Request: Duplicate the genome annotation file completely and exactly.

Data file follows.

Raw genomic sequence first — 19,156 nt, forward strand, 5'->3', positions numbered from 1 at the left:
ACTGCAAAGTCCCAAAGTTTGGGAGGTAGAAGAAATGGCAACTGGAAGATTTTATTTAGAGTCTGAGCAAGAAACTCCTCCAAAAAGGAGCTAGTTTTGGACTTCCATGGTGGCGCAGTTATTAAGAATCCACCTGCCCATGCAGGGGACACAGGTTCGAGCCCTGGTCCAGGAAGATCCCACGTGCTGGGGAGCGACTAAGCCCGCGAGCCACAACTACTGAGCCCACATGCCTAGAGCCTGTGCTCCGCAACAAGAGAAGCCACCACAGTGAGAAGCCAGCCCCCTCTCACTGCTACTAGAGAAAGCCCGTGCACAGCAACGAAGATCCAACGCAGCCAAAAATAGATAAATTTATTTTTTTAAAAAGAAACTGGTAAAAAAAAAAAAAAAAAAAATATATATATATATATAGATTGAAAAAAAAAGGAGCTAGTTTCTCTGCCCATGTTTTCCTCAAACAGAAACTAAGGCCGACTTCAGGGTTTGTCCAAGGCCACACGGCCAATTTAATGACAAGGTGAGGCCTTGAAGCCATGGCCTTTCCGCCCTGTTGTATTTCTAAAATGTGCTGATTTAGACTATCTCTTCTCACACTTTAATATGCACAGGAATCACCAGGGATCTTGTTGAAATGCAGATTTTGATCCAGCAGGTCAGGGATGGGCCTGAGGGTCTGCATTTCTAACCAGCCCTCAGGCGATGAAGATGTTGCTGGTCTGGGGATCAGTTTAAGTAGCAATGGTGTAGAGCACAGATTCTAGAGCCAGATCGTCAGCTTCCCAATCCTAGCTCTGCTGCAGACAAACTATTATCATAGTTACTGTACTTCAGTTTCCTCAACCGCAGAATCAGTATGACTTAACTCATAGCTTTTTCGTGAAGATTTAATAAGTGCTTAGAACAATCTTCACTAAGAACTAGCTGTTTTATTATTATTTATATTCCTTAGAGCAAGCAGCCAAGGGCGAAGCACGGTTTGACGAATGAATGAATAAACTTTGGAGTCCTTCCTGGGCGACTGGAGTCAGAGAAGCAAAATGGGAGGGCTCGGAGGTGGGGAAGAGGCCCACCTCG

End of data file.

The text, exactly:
Raw genomic sequence first — 19,156 nt, forward strand, 5'->3', positions numbered from 1 at the left:
ACTGCAAAGTCCCAAAGTTTGGGAGGTAGAAGAAATGGCAACTGGAAGATTTTATTTAGAGTCTGAGCAAGAAACTCCTCCAAAAAGGAGCTAGTTTTGGACTTCCATGGTGGCGCAGTTATTAAGAATCCACCTGCCCATGCAGGGGACACAGGTTCGAGCCCTGGTCCAGGAAGATCCCACGTGCTGGGGAGCGACTAAGCCCGCGAGCCACAACTACTGAGCCCACATGCCTAGAGCCTGTGCTCCGCAACAAGAGAAGCCACCACAGTGAGAAGCCAGCCCCCTCTCACTGCTACTAGAGAAAGCCCGTGCACAGCAACGAAGATCCAACGCAGCCAAAAATAGATAAATTTATTTTTTTAAAAAGAAACTGGTAAAAAAAAAAAAAAAAAAAATATATATATATATATAGATTGAAAAAAAAAGGAGCTAGTTTCTCTGCCCATGTTTTCCTCAAACAGAAACTAAGGCCGACTTCAGGGTTTGTCCAAGGCCACACGGCCAATTTAATGACAAGGTGAGGCCTTGAAGCCATGGCCTTTCCGCCCTGTTGTATTTCTAAAATGTGCTGATTTAGACTATCTCTTCTCACACTTTAATATGCACAGGAATCACCAGGGATCTTGTTGAAATGCAGATTTTGATCCAGCAGGTCAGGGATGGGCCTGAGGGTCTGCATTTCTAACCAGCCCTCAGGCGATGAAGATGTTGCTGGTCTGGGGATCAGTTTAAGTAGCAATGGTGTAGAGCACAGATTCTAGAGCCAGATCGTCAGCTTCCCAATCCTAGCTCTGCTGCAGACAAACTATTATCATAGTTACTGTACTTCAGTTTCCTCAACCGCAGAATCAGTATGACTTAACTCATAGCTTTTTCGTGAAGATTTAATAAGTGCTTAGAACAATCTTCACTAAGAACTAGCTGTTTTATTATTATTTATATTCCTTAGAGCAAGCAGCCAAGGGCGAAGCACGGTTTGACGAATGAATGAATAAACTTTGGAGTCCTTCCTGGGCGACTGGAGTCAGAGAAGCAAAATGGGAGGGCTCGGAGGTGGGGAAGAGGCCCACCTCG